“People are in the hallways, on the floor without beds, without masks,” said Ary Neto, explaining what happened to the hospital in his hometown in Brazil, which is still in the grip of the COVID-19 pandemic.
- Brazil accounts for about a quarter of the world’s daily coronavirus deaths
- Virologists discovered a more deadly variant of COVID-19 in the city of Manaus in December
- Tensions have since spread across the country in large part due to open borders between states
Mr Neto lives in Melbourne – nearly 15,000 kilometers away from his family who are based near the city of Manaus, in Brazil’s Amazon region.
Since the coronavirus pandemic began, he has lost three close family members, including his 60-year-old mother, Rosemay Oran Barros Ribeiro.
He tested positive for COVID-19 on Christmas Eve and died a week later.
While Mr Neto, who works as a chef, wants to come home to be with his family, his aunt convinces him to stay in Australia because Brazilian hospitals are overwhelmed.
Intensive care unit beds are operating at capacities above 90 percent across the country, and a shortage of graves is fast approaching.
Several old plots have been excavated for fresh graves and Brazil’s largest city, São Paolo, said he would start opening around 600 plots per day.
“It’s very difficult to talk about,” said Neto.
“Mum is still very young, she can live longer.
“When he died, [I] couldn’t do anything … they put my mother’s body in a plastic bag and then she went from the hospital to a certain place where they put the corpse. [infected] with COVID-19. “
Brazil, one of the few countries that remains open to international travel, now accounts for about a quarter of the world’s daily coronavirus deaths.
There are now nearly 341,000 total COVID-19-related deaths counted in Brazil, which ranks second out of the total deaths in the United States of 559,000, according to Johns Hopkins University.
With more than 4,000 deaths in a single day last week, and deaths steadily increasing since February, some doctors predict Brazil will soon exceed the death toll recorded in the US.
And while the US has continued to reduce the number of deaths since mid-January by stepping up vaccination efforts, a COVID-19 vaccine is scarce in Brazil.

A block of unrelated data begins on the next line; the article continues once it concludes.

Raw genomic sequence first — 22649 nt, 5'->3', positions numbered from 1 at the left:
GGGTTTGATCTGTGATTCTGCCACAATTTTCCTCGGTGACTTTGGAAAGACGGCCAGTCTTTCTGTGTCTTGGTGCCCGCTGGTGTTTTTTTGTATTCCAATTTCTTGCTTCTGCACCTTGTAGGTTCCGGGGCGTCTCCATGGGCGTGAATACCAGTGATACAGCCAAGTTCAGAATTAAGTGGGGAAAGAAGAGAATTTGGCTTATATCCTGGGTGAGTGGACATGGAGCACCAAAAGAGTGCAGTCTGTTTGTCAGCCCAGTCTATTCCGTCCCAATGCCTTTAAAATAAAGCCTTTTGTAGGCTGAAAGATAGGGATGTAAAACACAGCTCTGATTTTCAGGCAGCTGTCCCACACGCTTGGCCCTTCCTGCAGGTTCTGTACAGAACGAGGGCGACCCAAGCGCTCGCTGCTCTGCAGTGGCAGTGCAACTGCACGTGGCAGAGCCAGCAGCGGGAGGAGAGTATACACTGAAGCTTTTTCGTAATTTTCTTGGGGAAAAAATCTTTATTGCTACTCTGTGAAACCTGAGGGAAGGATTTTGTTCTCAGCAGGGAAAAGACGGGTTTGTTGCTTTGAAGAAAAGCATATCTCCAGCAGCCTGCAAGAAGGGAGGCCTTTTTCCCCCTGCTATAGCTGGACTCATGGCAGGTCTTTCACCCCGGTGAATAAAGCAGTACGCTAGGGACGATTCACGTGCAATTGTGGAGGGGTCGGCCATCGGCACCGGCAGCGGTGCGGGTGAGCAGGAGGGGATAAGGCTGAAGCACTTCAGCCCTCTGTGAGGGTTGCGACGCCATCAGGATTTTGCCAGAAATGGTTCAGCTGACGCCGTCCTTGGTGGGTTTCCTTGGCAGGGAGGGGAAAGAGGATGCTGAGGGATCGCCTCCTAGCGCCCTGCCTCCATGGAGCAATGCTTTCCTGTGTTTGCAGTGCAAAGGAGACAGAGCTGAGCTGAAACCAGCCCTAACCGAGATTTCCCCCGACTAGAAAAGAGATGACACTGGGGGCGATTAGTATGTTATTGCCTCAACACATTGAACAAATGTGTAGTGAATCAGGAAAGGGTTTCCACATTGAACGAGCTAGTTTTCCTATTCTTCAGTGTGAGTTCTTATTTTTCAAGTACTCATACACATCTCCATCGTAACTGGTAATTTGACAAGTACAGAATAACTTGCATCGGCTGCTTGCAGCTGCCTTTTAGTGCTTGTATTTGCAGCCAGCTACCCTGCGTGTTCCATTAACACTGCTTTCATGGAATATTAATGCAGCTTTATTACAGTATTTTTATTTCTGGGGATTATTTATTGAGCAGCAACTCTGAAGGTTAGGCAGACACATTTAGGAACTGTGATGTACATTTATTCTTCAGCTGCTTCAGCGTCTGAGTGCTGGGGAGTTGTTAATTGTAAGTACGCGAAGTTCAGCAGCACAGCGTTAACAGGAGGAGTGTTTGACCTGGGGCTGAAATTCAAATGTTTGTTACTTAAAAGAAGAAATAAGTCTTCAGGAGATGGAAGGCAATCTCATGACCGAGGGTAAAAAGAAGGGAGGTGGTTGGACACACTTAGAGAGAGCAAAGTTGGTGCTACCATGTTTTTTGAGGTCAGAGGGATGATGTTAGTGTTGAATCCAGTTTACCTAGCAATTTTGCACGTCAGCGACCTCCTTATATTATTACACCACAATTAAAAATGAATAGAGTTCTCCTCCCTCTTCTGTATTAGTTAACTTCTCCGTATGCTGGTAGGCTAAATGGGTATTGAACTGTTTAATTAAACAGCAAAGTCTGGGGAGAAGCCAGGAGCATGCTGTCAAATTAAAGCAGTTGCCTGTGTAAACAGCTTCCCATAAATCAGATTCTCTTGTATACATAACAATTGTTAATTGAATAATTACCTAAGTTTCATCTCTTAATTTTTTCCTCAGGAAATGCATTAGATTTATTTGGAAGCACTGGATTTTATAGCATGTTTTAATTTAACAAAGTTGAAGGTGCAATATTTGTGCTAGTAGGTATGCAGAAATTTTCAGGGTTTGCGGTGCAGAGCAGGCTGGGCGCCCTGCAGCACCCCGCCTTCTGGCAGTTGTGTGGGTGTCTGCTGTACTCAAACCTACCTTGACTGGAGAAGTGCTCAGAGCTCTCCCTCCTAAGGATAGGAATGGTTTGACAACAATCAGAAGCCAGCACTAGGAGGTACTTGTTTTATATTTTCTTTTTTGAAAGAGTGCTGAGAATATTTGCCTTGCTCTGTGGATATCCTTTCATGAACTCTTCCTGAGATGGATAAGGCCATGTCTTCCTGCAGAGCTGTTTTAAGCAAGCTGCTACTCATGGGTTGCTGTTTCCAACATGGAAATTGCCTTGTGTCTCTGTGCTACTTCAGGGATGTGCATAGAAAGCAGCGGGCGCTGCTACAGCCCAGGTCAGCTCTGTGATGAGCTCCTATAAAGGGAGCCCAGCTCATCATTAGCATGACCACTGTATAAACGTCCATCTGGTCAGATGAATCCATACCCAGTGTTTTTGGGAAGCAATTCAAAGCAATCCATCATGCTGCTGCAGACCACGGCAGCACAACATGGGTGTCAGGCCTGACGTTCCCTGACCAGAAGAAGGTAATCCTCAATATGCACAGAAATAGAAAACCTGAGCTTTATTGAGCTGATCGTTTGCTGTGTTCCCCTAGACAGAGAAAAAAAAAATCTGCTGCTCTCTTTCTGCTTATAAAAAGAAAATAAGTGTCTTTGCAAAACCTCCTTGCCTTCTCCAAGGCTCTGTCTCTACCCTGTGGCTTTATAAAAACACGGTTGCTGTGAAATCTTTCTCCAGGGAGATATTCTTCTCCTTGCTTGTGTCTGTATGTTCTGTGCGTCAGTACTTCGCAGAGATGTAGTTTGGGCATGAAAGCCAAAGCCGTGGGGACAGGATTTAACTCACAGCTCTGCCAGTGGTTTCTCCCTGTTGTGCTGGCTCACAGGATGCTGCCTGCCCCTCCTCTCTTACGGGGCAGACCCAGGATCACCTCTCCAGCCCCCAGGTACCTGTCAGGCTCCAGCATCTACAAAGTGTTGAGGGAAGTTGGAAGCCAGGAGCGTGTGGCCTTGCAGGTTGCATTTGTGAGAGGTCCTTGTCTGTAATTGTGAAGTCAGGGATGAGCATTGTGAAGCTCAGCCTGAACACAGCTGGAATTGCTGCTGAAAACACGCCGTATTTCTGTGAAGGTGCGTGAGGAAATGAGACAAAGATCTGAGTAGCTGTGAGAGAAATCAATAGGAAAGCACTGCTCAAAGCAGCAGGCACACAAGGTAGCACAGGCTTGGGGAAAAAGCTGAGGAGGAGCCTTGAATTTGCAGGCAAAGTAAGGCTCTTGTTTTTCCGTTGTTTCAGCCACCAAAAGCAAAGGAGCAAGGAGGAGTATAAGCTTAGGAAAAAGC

That, together with longstanding socio-economic inequalities and misinformation voiced by Brazilian President Jair Bolsonaro has created the perfect storm for a new, more transmissible variant of the coronavirus discovered by virologists in Manaus in December it spreads non-stop.
Research from several medical journal articles have found that the Brazilian P.1 variant is twice as contagious than the original COVID-19 strain, with a higher likelihood of reinfection.
A Brazilian politician, and one of Bolsonaro’s political opponents, Guilherme Boulos, tweeted the shocking death tally saying, “Brazil has become a grave”.
‘Worse day by day’
Nina Freitas, a Brazilian student studying hotel management in Melbourne, fears the worst for her family in her hometown of São Paolo.
Her father, a doctor, worked at the hospital before the situation worsened, and now chooses to stay home because of her age and health problems.
He also worries about how the current political leadership has affected people back home.
Paul Bernasconi, an Australian married to a Brazilian man, splits his time between the US and the coastal city of Guarujá, about an hour and a half drive south from São Paulo.
“I think what happened is that [Brazilian government] dropping the ball in getting to the available medical units, so they’re way behind, “he said.
Mr Bernasconi said the handling of the pandemic in Brazil had been disorganized compared to his experience during the height of the New York outbreak, where local governors ordered relevant medical supplies and built emergency hospitals early.
While the medical system in Guarujá is not experiencing “chaotic chaos” like other cities such as Rio de Janeiro and Manaus, the virus is still close to home, he said.
“Personally, we have had several members of our own family who contracted the disease and unfortunately, my husband’s sister died last week,” she said.
“The saddest part of all this is that we have to remain isolated from our family members here so that we can’t even go through the normal grieving process together.”
Misinformation, mismanagement from above
Brazil’s universal health care system is free to anyone legally residing in the country, but its response to the pandemic has been largely political.
Bolsonaro has consistently opposed quarantine measures, arguing that the economic damage would be worse than the effects of the coronavirus itself.
Brazil’s rollout of the COVID-19 vaccine has been slow too – so far only about 2 percent of Brazil’s 211 million people are vaccinated.
Drugmaker Pfizer said in a statement Bolsonaro had rejected an offer to buy 70 million vaccines by August 2020.
At the time, Bolsonaro said he would not be vaccinated and publicly joked that the Pzifer vaccine could “turn people into crocodiles”.
Mr Bolsonaro has also appointed four different health ministers since the pandemic began, including one that lasted less than a month.
The health minister’s turnstiles are due in large part to disagreements with Bolsonaro over how best to deal with the virus.
The last one appointed, cardiologist Marcelo Queiroga, replaces General Eduardo Pazuello, a military officer without medical training who became unpopular with the public due to mismanagement of his health response to the pandemic.
Brazil has recently increased purchases of its vaccine supplies from Pzifer, AstraZeneca and Sinovac, despite previous opposition from Bolsonaro.
Preliminary research found Sinovac has so far proven to be 51 percent effective against the P.1 variant.
However, for many who have lost loved ones, disappointment and sadness remain.